What’s the Fuss about the FAA’s Drone Remote ID Rule?

Before 2020 ended, the FAA issued its final rule on remote ID which will require most drones operating in US airspace to have remote ID capability. Remote ID will provide information about drones in flight, such as the identity, location, and altitude of the drone and its control station or take-off location. Authorized individuals from public safety organizations may request identity of the drone’s owner from the FAA.

Drone companies seem to support FAA’s remote ID rule. DJI and Skydio, among others, have issued their respective statements:

“DJI has long supported the FAA’s Remote ID initiative because it will enhance drone accountability, safety and security. The FAA’s deliberative process of reviewing over 50,000 public comments has resulted in a rule that will serve the whole industry, as operators move on to more complex drone operations that save lives and benefit society. We are reviewing the final rule to understand how DJI can take steps towards complying with the FAA’s upcoming requirements.”

From Skydio: “We are reviewing the FAA’s new rule on remote identification, which comes into effect in roughly 30 months. There is no immediate impact on Skydio customers. We are working closely with the FAA and taking steps to ensure that our current and future products will be in compliance with the new framework.”

The remote ID rule likewise sits well with the public, with some saying it will help lessen the incidence of reckless drone flying especially near airports and other vital facilities.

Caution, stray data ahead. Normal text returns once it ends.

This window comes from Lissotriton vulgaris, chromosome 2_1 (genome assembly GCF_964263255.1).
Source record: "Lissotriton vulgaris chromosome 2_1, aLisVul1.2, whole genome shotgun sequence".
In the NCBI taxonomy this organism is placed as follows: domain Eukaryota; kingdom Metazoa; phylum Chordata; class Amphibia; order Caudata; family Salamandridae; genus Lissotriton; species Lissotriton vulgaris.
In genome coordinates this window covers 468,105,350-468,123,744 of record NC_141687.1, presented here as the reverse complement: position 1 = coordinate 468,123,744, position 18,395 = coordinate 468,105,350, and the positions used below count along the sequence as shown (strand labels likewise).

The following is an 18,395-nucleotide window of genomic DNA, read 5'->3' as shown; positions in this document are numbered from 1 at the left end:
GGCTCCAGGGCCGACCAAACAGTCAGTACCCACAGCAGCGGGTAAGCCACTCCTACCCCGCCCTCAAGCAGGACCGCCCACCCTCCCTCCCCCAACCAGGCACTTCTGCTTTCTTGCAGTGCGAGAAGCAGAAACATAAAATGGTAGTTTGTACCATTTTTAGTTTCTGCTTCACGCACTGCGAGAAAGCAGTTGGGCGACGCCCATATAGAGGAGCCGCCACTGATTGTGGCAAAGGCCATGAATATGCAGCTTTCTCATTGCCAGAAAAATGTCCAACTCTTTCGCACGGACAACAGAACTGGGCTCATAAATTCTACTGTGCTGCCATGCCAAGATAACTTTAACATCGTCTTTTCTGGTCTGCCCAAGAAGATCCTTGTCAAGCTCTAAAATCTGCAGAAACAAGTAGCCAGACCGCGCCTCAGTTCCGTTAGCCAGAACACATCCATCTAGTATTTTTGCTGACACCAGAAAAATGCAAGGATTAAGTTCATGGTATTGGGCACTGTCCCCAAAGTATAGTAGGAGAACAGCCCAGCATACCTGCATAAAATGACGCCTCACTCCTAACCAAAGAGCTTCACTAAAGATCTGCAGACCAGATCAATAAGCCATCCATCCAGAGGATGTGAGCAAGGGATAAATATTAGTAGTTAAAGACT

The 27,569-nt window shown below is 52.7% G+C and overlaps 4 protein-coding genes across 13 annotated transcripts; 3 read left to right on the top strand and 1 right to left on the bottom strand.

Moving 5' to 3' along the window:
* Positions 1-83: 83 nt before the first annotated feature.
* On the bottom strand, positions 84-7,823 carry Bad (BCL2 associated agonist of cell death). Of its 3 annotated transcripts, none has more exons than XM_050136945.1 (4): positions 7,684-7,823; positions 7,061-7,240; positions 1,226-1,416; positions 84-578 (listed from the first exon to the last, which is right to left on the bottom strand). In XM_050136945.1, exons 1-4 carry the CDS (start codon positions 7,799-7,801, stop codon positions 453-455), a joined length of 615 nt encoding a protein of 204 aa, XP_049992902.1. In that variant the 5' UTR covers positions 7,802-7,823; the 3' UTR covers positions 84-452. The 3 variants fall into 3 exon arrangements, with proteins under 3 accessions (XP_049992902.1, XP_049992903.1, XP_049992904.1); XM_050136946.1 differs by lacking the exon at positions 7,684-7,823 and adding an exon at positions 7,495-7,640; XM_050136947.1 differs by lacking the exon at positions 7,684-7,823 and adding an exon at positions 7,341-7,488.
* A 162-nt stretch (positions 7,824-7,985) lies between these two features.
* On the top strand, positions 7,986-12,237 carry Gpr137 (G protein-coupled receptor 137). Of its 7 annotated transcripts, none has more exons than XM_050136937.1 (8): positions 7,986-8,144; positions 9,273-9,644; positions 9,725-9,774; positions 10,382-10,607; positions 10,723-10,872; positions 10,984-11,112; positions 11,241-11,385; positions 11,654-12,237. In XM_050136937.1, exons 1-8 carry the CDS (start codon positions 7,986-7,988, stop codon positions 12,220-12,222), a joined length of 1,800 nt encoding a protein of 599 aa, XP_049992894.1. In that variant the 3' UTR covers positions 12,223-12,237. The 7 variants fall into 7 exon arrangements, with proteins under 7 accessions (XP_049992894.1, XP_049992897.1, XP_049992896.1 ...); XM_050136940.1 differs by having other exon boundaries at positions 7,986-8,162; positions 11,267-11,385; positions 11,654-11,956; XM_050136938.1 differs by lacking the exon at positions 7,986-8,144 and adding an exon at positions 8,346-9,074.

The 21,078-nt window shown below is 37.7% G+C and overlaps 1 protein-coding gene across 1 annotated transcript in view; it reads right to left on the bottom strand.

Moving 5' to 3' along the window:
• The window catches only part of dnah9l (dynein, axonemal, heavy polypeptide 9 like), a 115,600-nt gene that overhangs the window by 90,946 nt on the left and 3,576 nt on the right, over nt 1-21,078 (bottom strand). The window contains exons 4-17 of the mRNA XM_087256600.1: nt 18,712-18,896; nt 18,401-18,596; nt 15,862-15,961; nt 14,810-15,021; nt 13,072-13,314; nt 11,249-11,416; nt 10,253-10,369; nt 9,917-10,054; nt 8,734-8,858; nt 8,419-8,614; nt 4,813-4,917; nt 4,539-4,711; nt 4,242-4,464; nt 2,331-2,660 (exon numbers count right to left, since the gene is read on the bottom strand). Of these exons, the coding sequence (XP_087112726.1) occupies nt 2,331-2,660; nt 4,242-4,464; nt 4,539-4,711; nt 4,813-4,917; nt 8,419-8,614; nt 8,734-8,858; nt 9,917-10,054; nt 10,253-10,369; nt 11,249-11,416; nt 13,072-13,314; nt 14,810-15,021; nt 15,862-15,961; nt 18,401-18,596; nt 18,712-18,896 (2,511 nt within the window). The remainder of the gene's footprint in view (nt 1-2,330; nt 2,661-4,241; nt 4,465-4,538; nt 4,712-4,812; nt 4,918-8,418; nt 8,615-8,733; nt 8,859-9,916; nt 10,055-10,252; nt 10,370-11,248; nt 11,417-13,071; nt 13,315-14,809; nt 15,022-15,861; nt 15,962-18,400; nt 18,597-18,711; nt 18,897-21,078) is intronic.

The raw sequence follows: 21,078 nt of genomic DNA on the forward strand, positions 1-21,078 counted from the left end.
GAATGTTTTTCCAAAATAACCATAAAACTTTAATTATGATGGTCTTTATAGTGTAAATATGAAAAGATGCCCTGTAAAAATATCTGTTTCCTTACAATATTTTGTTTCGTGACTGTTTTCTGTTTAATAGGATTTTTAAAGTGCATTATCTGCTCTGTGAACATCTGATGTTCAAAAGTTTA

On the other hand, there are those that see a problem in relation to privacy. According to a report by The Verge, Google (technically, Alphabet) isn’t too happy about those new rules, as it turns out. The company’s drone delivery subsidiary Wing wrote a somewhat fearmongering post (via Reuters) titled “Broadcast-Only Remote Identification of Drones May Have Unintended Consequences for American Consumers,” which argues that the FAA’s decision to have drones broadcast their location might let observers track your movements, figuring out where you go, where you live, and where and when you receive packages, among other examples. – Read more.

Another report says, there’s been a vocal cry of disappointment by some in the drone sector, including Alphabet’s Wing team, which sees a major privacy flaw in the FAA’s new framework.  “At a basic level, the new rule would enable the real-time tracking of consumer’s drone delivery orders by the general public,” a public affairs spokesperson for Wing, told me by email. “American communities would not accept real-time surveillance of their deliveries or taxi trips on the road. They should not accept it in the sky.” – Read more.

In a related news, Ariascend, an Oregon unmanned aircraft systems (UAS) drone research and development company, announced that their CEO, Kenji Sugahara, was recently awarded a patent for broadcast remote identification of drones. The recent FAA announcement of the final rule on Remote Identification of Unmanned Aircraft and the upcoming ASTM standards, cements the patent’s applicability and relevance in the industry. – Read more.

Photo by Will Porada on Unsplash

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